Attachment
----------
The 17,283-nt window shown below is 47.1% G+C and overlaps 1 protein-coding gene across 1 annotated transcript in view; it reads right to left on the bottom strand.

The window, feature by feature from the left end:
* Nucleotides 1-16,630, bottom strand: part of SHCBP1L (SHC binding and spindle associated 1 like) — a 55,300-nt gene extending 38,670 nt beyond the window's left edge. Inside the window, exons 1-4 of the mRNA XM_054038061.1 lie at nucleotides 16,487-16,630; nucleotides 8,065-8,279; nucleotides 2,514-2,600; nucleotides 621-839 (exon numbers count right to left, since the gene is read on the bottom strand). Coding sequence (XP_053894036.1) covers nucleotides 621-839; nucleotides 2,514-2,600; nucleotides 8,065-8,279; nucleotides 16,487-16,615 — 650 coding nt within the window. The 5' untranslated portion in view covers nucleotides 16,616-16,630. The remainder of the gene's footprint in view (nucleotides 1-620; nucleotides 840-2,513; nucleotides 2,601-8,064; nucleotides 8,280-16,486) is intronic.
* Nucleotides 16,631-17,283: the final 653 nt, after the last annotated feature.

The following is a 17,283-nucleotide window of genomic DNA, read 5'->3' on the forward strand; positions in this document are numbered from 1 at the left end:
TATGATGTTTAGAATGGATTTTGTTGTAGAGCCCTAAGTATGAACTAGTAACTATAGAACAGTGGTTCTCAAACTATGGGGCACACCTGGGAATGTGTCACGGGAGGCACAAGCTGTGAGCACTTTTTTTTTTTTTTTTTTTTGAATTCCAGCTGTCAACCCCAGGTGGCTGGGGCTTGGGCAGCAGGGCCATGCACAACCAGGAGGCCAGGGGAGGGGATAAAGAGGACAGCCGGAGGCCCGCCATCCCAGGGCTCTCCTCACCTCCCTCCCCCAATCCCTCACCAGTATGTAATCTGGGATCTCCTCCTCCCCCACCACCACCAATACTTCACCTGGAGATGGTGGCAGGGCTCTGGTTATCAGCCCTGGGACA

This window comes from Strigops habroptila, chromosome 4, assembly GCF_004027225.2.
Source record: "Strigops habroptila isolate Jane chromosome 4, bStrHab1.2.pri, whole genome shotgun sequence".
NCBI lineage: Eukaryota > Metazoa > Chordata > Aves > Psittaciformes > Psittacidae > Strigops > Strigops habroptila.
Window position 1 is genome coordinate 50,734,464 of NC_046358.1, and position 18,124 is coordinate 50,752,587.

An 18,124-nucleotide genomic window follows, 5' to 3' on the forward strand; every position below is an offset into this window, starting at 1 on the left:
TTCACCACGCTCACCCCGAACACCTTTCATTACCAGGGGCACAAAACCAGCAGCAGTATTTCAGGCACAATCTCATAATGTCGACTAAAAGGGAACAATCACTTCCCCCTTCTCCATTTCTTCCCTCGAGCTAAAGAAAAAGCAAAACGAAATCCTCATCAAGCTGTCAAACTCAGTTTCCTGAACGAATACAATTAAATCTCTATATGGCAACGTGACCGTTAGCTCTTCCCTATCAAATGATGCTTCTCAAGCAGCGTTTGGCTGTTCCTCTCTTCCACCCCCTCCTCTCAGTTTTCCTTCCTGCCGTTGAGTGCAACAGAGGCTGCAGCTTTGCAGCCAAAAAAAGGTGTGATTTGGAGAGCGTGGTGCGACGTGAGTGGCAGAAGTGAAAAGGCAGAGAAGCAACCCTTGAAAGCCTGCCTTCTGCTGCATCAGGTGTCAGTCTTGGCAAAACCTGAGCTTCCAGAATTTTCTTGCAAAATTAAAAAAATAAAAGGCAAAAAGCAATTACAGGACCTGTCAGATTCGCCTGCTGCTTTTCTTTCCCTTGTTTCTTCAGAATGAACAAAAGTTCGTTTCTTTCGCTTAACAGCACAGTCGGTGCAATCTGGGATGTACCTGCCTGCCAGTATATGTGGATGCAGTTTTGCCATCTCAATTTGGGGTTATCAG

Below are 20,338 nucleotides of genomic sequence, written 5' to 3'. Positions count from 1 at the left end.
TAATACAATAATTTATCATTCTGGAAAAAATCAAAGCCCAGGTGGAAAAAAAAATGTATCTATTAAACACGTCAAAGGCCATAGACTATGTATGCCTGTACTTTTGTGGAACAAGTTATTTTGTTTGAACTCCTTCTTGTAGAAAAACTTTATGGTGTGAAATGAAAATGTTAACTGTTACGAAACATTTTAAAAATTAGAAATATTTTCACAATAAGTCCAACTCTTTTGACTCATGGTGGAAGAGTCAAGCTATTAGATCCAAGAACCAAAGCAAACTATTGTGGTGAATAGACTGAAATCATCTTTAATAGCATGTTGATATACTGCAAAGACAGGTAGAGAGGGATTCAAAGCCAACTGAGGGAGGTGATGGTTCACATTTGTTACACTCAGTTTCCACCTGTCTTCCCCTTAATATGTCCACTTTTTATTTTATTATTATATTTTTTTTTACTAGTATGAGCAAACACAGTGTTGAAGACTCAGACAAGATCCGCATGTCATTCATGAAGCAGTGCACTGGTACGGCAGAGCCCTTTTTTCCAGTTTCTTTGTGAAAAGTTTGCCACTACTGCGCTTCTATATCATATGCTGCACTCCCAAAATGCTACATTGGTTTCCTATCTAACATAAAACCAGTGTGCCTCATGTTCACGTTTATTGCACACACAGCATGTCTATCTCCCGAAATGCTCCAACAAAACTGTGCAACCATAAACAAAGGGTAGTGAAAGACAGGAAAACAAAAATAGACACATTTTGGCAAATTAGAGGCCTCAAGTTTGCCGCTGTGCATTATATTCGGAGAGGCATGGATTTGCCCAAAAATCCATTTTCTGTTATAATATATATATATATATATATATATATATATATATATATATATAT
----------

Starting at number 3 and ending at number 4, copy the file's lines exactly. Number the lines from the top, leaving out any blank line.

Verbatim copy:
* Nucleotides 1-16,630, bottom strand: part of SHCBP1L (SHC binding and spindle associated 1 like) — a 55,300-nt gene extending 38,670 nt beyond the window's left edge. Inside the window, exons 1-4 of the mRNA XM_054038061.1 lie at nucleotides 16,487-16,630; nucleotides 8,065-8,279; nucleotides 2,514-2,600; nucleotides 621-839 (exon numbers count right to left, since the gene is read on the bottom strand). Coding sequence (XP_053894036.1) covers nucleotides 621-839; nucleotides 2,514-2,600; nucleotides 8,065-8,279; nucleotides 16,487-16,615 — 650 coding nt within the window. The 5' untranslated portion in view covers nucleotides 16,616-16,630. The remainder of the gene's footprint in view (nucleotides 1-620; nucleotides 840-2,513; nucleotides 2,601-8,064; nucleotides 8,280-16,486) is intronic.
* Nucleotides 16,631-17,283: the final 653 nt, after the last annotated feature.